I’m probably the only person west of Manhattan who likes television commercials.  That’s not strictly true: a long time ago, I met a whole pile of people in LA who built them.  I don’t know whether they liked them or not, but they certainly had a lot of fun making them.  I was actually in a commercial, once, way back when.  It was a horrible, boring ordeal.  I was Boy #4, who, with all the other young people, raised a beer bottle in the air and smiled.  I never saw the finished product.  (We didn’t have a television machine at the time.)  Actually, the only thing I remember clearly is getting totally pissed off with Boy # Whatever, who, after a hundred takes, still couldn’t grasp the simple concept: label out!  I’m not sure, but I think he went on to become a megastar as a TV detective.  Boy #4 worked hard that day.  His arm and smile muscles were sore from raising that bottle a million times, but it beat picking tomatoes out in the sun and turned him off beer for a while.  Anyway, despite the experience I like television commercials.  I think they are the most misunderstood art form of our time.

The root of the huge prejudice against TV commercials comes from the archaic notion that they are insidious, subliminal messages, forced on an unsuspecting public who then have no choice but to clamour off their sofas and conspicuously consume things.  This was a cute idea back in the Wonder Years, when Corporate America was the only bogeyman, and the root of all evil – real and imagined – was capitalism.  Unfortunately, many people still cling to this argument, even though we now have empirical (waistline) evidence that proves North Americans are not getting off that sofa, come hell or high water – no matter how many times they’re told to Swiffer.   In actual fact, ever since Uncle Miltie brought his transvestite act to Main Street America, via NBC, TV commercials have been an integral part of our electronic world.  They’re just as big a piece of our cultural heritage as the programs they sponsor.  However, prejudices are hard to break down, but if you keep an open mind, I’ll try to show you how it works.

Viewed with proper perspective, TV commercials are ingenious little stories that provide tons of information.   The writer, director and cast set the scene, introduce the characters, establish the conflict and offer the resolution — all in less than sixty seconds.  I know people who can’t tell a Knock-Knock joke in that time frame.  Plus, commercials cover the horizon from high drama to slapstick comedy, all within a prescribed storyline dictated by the product.  They have to appeal to the widest possible audience, and they must, regardless of whatever else they do, be memorable.  The mark of a good commercial is not whether it makes us laugh, cry, happy or annoyed; it’s whether we remember the name of the product or not.  In fact, many very good commercials fail because, despite their exemplary qualities of art on film, nobody remembers what they were made for.  The people who make TV ads work in a very tight box that most film makers would throw tantrums over.  Yet they produce films that remain in our consciousness long after the sitcom laugh tracks have faded into obscurity.  “They’re grrrrreat!” from Tony the Tiger™ has outlasted anything that George Reeves/Clark Kent/Superman ever had to say.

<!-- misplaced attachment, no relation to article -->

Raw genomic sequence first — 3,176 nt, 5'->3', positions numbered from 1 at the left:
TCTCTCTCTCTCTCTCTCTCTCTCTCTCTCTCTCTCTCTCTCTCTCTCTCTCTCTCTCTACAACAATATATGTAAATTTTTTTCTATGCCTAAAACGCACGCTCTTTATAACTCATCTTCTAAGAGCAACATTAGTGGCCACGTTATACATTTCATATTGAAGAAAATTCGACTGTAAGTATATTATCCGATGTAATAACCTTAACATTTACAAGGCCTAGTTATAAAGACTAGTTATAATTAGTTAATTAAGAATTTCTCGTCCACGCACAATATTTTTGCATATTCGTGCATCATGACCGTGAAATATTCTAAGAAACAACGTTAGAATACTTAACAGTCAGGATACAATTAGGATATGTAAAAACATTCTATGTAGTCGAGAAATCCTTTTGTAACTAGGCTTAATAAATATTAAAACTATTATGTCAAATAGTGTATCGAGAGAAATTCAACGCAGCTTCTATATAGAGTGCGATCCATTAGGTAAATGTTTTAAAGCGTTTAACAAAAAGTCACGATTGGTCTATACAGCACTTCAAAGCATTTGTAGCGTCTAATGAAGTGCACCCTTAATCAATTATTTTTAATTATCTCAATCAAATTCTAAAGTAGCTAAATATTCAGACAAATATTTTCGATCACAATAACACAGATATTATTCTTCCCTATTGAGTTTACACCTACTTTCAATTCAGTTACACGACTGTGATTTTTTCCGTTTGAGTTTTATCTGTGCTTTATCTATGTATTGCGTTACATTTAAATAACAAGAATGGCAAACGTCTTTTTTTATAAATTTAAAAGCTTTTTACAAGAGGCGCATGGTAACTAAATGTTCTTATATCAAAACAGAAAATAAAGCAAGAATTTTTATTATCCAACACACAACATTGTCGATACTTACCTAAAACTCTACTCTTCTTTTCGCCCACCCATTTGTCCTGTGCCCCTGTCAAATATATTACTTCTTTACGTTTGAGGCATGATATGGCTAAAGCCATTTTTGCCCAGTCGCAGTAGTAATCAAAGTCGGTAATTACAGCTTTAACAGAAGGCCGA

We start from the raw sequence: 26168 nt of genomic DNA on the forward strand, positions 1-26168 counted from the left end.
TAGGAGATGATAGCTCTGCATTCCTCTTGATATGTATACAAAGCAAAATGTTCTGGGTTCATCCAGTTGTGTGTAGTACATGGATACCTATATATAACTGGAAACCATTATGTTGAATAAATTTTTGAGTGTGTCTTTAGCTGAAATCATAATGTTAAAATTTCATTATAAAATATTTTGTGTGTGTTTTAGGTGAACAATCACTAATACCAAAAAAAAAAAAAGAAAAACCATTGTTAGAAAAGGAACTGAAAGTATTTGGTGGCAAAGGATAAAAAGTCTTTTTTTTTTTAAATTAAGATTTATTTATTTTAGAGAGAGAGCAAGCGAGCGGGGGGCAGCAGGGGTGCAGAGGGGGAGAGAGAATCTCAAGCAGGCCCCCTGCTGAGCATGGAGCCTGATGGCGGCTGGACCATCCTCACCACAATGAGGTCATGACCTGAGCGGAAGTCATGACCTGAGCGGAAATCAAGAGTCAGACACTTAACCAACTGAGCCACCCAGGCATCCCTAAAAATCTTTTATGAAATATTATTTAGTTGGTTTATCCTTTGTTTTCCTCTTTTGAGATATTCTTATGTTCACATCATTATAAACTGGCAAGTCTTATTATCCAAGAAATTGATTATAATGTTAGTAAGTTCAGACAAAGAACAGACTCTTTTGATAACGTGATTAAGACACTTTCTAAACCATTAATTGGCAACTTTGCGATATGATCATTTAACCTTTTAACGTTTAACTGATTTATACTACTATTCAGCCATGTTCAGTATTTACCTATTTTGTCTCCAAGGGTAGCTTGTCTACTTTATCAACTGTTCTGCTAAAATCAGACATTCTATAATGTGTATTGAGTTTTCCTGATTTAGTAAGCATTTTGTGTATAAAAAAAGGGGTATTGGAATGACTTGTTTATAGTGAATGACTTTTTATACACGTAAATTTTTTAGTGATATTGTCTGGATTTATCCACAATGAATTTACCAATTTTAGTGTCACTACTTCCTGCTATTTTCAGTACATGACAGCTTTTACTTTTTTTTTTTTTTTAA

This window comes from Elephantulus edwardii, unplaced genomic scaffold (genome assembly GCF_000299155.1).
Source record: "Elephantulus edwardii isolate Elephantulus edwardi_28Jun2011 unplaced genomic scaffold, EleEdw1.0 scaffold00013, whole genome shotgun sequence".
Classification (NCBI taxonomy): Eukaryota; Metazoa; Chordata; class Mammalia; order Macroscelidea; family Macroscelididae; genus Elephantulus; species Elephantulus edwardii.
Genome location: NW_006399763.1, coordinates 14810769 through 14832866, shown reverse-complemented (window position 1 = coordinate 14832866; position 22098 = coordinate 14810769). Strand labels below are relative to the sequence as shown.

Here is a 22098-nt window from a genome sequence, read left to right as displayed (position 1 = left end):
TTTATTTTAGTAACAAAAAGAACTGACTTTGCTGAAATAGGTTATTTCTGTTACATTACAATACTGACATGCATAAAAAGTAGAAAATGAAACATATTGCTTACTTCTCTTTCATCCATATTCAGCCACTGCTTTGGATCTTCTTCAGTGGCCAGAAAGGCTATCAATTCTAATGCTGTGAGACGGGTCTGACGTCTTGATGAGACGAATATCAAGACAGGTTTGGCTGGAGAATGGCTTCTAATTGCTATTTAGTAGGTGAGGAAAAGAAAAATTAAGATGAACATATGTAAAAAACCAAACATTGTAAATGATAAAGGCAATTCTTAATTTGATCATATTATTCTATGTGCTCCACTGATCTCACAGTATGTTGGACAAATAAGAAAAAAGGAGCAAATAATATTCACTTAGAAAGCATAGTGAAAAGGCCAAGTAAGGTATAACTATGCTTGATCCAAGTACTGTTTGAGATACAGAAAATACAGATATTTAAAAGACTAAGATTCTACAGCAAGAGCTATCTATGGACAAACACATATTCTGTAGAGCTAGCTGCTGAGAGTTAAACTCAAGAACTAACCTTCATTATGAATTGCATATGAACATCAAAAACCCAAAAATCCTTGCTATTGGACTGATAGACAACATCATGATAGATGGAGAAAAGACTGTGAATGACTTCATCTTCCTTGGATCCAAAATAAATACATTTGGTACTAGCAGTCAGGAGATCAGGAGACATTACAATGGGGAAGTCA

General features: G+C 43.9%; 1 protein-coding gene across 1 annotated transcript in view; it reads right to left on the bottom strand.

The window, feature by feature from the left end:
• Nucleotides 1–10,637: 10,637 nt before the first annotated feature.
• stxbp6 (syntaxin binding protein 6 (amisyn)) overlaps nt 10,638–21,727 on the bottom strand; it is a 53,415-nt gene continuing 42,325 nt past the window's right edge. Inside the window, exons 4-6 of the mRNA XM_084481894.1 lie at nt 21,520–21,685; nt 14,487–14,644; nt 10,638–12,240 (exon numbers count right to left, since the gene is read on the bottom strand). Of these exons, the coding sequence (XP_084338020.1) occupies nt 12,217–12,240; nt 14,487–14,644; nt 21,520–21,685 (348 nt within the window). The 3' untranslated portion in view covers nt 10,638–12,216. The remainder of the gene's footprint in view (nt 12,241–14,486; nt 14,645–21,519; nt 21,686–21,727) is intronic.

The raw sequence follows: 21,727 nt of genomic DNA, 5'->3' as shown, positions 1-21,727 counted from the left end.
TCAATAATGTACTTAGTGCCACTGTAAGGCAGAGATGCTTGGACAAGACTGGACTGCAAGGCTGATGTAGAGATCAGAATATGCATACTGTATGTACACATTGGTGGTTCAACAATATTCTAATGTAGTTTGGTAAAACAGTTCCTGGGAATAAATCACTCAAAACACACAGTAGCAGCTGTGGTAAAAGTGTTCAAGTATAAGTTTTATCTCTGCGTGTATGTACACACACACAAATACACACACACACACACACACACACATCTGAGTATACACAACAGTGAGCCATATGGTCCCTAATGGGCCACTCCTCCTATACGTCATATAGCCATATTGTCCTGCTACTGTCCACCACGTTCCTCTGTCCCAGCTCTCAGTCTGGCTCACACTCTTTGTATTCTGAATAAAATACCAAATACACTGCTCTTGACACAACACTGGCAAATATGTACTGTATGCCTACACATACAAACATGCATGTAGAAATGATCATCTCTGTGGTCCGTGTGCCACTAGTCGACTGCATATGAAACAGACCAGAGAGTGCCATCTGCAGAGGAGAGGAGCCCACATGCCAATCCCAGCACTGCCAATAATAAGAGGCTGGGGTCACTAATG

In essence, television commercials are little itty-bitty movies.  The only difference between them and the films of people like Ron Howard, Michael Moore or Oliver Stone are a couple more hours of digital tape.  Good movies and good commercials work exactly the same way.  They set up their own universe and remain true to it.  They work from a selected premise — be it romance, international espionage or toothpaste.   Then they create the story, always working towards a conclusion.  For example, lately, there have been a rash of commercials for air fresheners, as Proctor and Gamble duke it out with SC Johnson for family room supremacy.  The premise is we stink.  To hear the tale, our homes are as smelly as dead buffalo, rotting in the sun and there’s nothing we can do about it because these are common household odors.  That`s the conflict.  The conclusion, resolution or solution comes when somebody (usually mom) starts spraying chemicals around like Saddam Hussein going after Kurdish tribesmen.  Cinematic triumph: not unlike The King’s Speech.   Premise, conflict, conclusion: the basis of a big win come Oscar night in Hollywood.

Television commercials have never gotten much respect, and now with new media like pay-as-you-go TV, Netflix and PVRs, they may be lost to us entirely.  However, we need to remember that ever since the first guy paused “for a word from our sponsors,” they have been part of our consciousness.  So, before they disappear into history, next time House has a big decision and Ford™ or Febreze™ interrupts for dramatic effect, don’t run off to the bathroom.  Hang around and watch.  It might not be Lawrence of Arabia, but I guarantee you it’ll be better than Tron: Legacy.